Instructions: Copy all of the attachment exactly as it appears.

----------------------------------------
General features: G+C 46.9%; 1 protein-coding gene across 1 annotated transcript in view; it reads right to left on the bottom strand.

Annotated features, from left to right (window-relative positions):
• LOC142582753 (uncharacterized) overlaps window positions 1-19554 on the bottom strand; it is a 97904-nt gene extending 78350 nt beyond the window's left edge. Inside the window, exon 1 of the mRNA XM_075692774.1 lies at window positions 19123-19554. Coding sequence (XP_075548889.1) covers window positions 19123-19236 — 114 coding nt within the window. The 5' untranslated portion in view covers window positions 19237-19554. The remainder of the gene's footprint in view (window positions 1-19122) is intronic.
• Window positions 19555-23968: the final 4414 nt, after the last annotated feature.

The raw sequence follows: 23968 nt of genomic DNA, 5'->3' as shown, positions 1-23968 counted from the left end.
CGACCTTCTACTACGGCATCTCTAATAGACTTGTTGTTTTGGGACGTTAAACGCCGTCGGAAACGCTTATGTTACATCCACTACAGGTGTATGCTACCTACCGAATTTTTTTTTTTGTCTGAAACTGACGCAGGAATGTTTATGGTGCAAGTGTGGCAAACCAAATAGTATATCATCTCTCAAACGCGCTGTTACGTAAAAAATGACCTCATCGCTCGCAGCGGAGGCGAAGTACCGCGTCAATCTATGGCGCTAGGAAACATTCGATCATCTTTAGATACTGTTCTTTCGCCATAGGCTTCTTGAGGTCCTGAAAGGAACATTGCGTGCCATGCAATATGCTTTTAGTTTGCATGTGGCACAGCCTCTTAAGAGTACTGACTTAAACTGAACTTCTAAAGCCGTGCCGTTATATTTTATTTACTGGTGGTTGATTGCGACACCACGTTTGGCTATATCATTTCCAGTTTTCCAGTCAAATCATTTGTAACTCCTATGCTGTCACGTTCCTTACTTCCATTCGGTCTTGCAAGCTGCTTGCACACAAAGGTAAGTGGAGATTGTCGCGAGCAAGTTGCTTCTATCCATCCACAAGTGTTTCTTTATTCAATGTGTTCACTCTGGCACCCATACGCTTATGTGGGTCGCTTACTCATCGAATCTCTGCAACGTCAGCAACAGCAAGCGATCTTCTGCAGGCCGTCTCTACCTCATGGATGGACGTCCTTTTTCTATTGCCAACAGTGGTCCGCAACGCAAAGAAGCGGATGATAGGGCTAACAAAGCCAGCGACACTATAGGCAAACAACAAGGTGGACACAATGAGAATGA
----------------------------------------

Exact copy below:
General features: G+C 46.9%; 1 protein-coding gene across 1 annotated transcript in view; it reads right to left on the bottom strand.

Annotated features, from left to right (window-relative positions):
• LOC142582753 (uncharacterized) overlaps window positions 1-19554 on the bottom strand; it is a 97904-nt gene extending 78350 nt beyond the window's left edge. Inside the window, exon 1 of the mRNA XM_075692774.1 lies at window positions 19123-19554. Coding sequence (XP_075548889.1) covers window positions 19123-19236 — 114 coding nt within the window. The 5' untranslated portion in view covers window positions 19237-19554. The remainder of the gene's footprint in view (window positions 1-19122) is intronic.
• Window positions 19555-23968: the final 4414 nt, after the last annotated feature.

The raw sequence follows: 23968 nt of genomic DNA, 5'->3' as shown, positions 1-23968 counted from the left end.
CGACCTTCTACTACGGCATCTCTAATAGACTTGTTGTTTTGGGACGTTAAACGCCGTCGGAAACGCTTATGTTACATCCACTACAGGTGTATGCTACCTACCGAATTTTTTTTTTTGTCTGAAACTGACGCAGGAATGTTTATGGTGCAAGTGTGGCAAACCAAATAGTATATCATCTCTCAAACGCGCTGTTACGTAAAAAATGACCTCATCGCTCGCAGCGGAGGCGAAGTACCGCGTCAATCTATGGCGCTAGGAAACATTCGATCATCTTTAGATACTGTTCTTTCGCCATAGGCTTCTTGAGGTCCTGAAAGGAACATTGCGTGCCATGCAATATGCTTTTAGTTTGCATGTGGCACAGCCTCTTAAGAGTACTGACTTAAACTGAACTTCTAAAGCCGTGCCGTTATATTTTATTTACTGGTGGTTGATTGCGACACCACGTTTGGCTATATCATTTCCAGTTTTCCAGTCAAATCATTTGTAACTCCTATGCTGTCACGTTCCTTACTTCCATTCGGTCTTGCAAGCTGCTTGCACACAAAGGTAAGTGGAGATTGTCGCGAGCAAGTTGCTTCTATCCATCCACAAGTGTTTCTTTATTCAATGTGTTCACTCTGGCACCCATACGCTTATGTGGGTCGCTTACTCATCGAATCTCTGCAACGTCAGCAACAGCAAGCGATCTTCTGCAGGCCGTCTCTACCTCATGGATGGACGTCCTTTTTCTATTGCCAACAGTGGTCCGCAACGCAAAGAAGCGGATGATAGGGCTAACAAAGCCAGCGACACTATAGGCAAACAACAAGGTGGACACAATGAGAATGA